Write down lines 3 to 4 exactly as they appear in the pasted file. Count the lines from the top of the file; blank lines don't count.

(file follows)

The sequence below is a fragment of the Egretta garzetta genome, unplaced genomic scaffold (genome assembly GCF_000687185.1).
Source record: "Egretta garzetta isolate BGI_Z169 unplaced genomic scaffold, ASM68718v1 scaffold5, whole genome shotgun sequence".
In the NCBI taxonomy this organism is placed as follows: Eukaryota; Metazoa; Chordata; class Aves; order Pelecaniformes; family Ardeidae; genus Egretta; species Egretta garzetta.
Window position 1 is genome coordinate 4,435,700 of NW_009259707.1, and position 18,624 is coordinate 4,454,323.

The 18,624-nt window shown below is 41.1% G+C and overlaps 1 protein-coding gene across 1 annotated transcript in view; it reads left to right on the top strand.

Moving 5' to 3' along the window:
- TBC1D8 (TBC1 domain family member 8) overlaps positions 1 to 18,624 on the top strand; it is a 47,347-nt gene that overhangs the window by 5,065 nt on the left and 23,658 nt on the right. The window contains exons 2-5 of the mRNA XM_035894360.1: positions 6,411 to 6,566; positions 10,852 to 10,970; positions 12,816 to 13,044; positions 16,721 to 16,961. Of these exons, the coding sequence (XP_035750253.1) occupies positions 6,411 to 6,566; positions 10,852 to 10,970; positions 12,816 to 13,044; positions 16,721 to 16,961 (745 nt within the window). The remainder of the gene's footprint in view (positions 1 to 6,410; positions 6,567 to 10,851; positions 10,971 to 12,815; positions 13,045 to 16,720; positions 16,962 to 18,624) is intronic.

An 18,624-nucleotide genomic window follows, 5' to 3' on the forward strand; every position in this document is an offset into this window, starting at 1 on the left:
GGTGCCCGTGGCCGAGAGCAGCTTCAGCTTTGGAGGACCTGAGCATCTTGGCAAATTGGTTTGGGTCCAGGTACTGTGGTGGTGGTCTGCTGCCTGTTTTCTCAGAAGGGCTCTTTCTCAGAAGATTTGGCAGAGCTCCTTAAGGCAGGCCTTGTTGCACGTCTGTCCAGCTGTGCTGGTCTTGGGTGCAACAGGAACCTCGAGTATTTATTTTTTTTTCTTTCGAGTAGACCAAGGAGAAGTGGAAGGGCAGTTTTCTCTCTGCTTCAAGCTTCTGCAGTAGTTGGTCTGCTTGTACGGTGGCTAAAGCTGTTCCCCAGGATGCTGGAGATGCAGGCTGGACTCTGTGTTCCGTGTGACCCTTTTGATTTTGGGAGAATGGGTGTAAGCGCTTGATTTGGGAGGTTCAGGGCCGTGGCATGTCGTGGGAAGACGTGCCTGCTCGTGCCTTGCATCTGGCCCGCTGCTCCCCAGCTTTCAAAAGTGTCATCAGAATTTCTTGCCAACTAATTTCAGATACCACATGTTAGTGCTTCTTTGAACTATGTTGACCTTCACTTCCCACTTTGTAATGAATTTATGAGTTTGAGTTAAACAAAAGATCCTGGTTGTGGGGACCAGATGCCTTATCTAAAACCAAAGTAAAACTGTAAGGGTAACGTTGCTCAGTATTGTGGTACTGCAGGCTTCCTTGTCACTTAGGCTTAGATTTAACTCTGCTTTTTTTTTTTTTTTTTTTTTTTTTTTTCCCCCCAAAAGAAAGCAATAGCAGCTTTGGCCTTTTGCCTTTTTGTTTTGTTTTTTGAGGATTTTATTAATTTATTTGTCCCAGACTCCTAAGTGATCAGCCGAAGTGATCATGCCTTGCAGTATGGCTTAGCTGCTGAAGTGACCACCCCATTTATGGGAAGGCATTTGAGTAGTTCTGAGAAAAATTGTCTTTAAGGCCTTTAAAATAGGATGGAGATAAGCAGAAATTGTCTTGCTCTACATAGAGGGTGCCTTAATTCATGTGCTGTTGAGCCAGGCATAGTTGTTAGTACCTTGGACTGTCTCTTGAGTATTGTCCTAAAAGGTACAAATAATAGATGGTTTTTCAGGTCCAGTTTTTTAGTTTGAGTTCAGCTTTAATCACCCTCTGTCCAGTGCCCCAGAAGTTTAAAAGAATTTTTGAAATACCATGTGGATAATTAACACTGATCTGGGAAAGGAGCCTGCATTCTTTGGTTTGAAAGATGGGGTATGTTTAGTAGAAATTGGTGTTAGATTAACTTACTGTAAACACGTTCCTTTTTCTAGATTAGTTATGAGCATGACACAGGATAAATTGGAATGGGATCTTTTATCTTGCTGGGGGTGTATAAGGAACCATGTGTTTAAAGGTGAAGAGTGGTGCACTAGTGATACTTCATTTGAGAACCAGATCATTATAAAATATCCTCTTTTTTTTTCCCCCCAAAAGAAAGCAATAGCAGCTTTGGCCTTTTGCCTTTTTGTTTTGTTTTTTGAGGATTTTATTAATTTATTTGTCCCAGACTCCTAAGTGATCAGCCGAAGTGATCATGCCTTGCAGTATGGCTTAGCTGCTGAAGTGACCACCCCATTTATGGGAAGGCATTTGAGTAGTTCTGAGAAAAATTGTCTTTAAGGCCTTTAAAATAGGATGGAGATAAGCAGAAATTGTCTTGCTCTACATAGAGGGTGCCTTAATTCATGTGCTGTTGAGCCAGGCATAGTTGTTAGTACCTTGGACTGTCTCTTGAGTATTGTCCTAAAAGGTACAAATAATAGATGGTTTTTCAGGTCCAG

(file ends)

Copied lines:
In the NCBI taxonomy this organism is placed as follows: Eukaryota; Metazoa; Chordata; class Aves; order Pelecaniformes; family Ardeidae; genus Egretta; species Egretta garzetta.
Window position 1 is genome coordinate 4,435,700 of NW_009259707.1, and position 18,624 is coordinate 4,454,323.